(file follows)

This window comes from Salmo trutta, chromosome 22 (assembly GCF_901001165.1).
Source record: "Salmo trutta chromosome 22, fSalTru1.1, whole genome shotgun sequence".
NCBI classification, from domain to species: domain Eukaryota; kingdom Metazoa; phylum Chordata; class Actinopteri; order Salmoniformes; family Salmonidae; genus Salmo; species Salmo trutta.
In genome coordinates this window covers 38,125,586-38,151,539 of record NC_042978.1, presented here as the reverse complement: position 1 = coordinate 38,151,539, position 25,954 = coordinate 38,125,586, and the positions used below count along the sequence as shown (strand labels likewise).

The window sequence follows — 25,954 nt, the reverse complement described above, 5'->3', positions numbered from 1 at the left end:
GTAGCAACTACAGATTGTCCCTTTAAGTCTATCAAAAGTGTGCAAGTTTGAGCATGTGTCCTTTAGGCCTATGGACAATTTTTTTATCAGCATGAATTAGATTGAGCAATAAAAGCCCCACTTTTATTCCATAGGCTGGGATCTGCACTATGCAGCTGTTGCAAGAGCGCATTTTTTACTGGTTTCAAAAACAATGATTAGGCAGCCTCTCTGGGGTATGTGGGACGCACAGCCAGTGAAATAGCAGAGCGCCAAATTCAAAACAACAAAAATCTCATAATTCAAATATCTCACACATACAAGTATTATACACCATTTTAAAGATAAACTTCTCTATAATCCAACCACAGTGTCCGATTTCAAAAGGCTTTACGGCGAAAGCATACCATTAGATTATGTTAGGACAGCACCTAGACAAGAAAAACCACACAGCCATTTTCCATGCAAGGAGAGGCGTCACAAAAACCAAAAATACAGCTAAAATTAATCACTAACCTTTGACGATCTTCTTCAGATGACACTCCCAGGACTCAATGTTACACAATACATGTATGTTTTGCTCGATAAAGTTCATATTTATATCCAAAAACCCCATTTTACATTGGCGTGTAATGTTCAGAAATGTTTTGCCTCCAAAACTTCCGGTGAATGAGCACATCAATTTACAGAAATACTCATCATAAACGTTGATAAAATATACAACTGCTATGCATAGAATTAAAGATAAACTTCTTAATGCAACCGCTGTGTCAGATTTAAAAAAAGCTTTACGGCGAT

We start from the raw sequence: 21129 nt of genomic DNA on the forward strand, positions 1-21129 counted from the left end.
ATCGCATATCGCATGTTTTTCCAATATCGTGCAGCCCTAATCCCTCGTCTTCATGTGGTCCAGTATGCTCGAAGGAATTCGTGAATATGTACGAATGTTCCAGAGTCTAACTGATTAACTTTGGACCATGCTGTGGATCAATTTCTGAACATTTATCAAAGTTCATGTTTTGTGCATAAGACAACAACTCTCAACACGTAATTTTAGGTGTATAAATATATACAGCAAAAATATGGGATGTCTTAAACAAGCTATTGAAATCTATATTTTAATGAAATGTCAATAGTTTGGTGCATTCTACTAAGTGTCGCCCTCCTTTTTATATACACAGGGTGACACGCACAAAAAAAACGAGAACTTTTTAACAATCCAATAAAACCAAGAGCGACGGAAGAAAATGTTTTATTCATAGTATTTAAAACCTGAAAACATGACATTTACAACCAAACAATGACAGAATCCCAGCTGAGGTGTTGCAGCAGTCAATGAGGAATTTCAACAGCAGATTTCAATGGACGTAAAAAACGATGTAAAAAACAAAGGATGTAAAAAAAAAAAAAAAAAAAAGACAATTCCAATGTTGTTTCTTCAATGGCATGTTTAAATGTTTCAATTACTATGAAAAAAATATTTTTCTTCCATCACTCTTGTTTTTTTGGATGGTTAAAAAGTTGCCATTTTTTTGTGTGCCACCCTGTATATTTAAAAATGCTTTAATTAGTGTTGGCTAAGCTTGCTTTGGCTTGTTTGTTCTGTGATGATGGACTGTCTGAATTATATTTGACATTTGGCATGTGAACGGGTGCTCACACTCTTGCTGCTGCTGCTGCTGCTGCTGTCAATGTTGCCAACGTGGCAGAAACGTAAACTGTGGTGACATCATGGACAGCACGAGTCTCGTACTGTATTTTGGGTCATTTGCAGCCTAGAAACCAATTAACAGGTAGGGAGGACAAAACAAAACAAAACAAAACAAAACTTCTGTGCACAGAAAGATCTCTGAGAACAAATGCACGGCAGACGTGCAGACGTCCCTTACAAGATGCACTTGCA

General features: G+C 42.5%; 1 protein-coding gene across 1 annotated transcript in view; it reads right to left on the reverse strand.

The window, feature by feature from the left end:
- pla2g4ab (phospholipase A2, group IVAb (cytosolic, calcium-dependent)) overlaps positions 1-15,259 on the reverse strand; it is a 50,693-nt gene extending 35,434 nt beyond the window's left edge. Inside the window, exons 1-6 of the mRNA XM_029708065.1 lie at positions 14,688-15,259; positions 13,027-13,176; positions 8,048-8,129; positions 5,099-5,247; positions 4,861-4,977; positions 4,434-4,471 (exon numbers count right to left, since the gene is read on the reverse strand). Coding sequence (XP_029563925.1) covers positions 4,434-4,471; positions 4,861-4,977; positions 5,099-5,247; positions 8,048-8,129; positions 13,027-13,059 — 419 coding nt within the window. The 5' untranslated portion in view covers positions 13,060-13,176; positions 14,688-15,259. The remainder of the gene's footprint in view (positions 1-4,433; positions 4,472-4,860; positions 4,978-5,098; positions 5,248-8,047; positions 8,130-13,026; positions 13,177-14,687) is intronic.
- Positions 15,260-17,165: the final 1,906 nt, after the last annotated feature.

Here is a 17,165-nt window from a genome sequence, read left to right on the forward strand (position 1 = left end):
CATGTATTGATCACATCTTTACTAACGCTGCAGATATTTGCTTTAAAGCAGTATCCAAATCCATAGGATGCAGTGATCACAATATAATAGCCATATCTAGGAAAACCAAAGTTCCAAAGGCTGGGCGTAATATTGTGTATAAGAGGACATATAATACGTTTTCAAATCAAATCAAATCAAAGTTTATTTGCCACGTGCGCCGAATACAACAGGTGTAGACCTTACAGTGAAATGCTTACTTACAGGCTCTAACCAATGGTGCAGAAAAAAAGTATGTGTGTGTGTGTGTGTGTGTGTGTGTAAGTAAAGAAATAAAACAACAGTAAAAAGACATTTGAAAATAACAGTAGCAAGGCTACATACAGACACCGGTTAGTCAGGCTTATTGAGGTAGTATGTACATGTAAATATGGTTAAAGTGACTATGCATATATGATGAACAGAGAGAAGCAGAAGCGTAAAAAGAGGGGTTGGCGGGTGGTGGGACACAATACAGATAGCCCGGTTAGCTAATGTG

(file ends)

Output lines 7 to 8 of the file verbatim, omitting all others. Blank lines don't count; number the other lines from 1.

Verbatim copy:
We start from the raw sequence: 21129 nt of genomic DNA on the forward strand, positions 1-21129 counted from the left end.
ATCGCATATCGCATGTTTTTCCAATATCGTGCAGCCCTAATCCCTCGTCTTCATGTGGTCCAGTATGCTCGAAGGAATTCGTGAATATGTACGAATGTTCCAGAGTCTAACTGATTAACTTTGGACCATGCTGTGGATCAATTTCTGAACATTTATCAAAGTTCATGTTTTGTGCATAAGACAACAACTCTCAACACGTAATTTTAGGTGTATAAATATATACAGCAAAAATATGGGATGTCTTAAACAAGCTATTGAAATCTATATTTTAATGAAATGTCAATAGTTTGGTGCATTCTACTAAGTGTCGCCCTCCTTTTTATATACACAGGGTGACACGCACAAAAAAAACGAGAACTTTTTAACAATCCAATAAAACCAAGAGCGACGGAAGAAAATGTTTTATTCATAGTATTTAAAACCTGAAAACATGACATTTACAACCAAACAATGACAGAATCCCAGCTGAGGTGTTGCAGCAGTCAATGAGGAATTTCAACAGCAGATTTCAATGGACGTAAAAAACGATGTAAAAAACAAAGGATGTAAAAAAAAAAAAAAAAAAAAGACAATTCCAATGTTGTTTCTTCAATGGCATGTTTAAATGTTTCAATTACTATGAAAAAAATATTTTTCTTCCATCACTCTTGTTTTTTTGGATGGTTAAAAAGTTGCCATTTTTTTGTGTGCCACCCTGTATATTTAAAAATGCTTTAATTAGTGTTGGCTAAGCTTGCTTTGGCTTGTTTGTTCTGTGATGATGGACTGTCTGAATTATATTTGACATTTGGCATGTGAACGGGTGCTCACACTCTTGCTGCTGCTGCTGCTGCTGCTGTCAATGTTGCCAACGTGGCAGAAACGTAAACTGTGGTGACATCATGGACAGCACGAGTCTCGTACTGTATTTTGGGTCATTTGCAGCCTAGAAACCAATTAACAGGTAGGGAGGACAAAACAAAACAAAACAAAACAAAACTTCTGTGCACAGAAAGATCTCTGAGAACAAATGCACGGCAGACGTGCAGACGTCCCTTACAAGATGCACTTGCA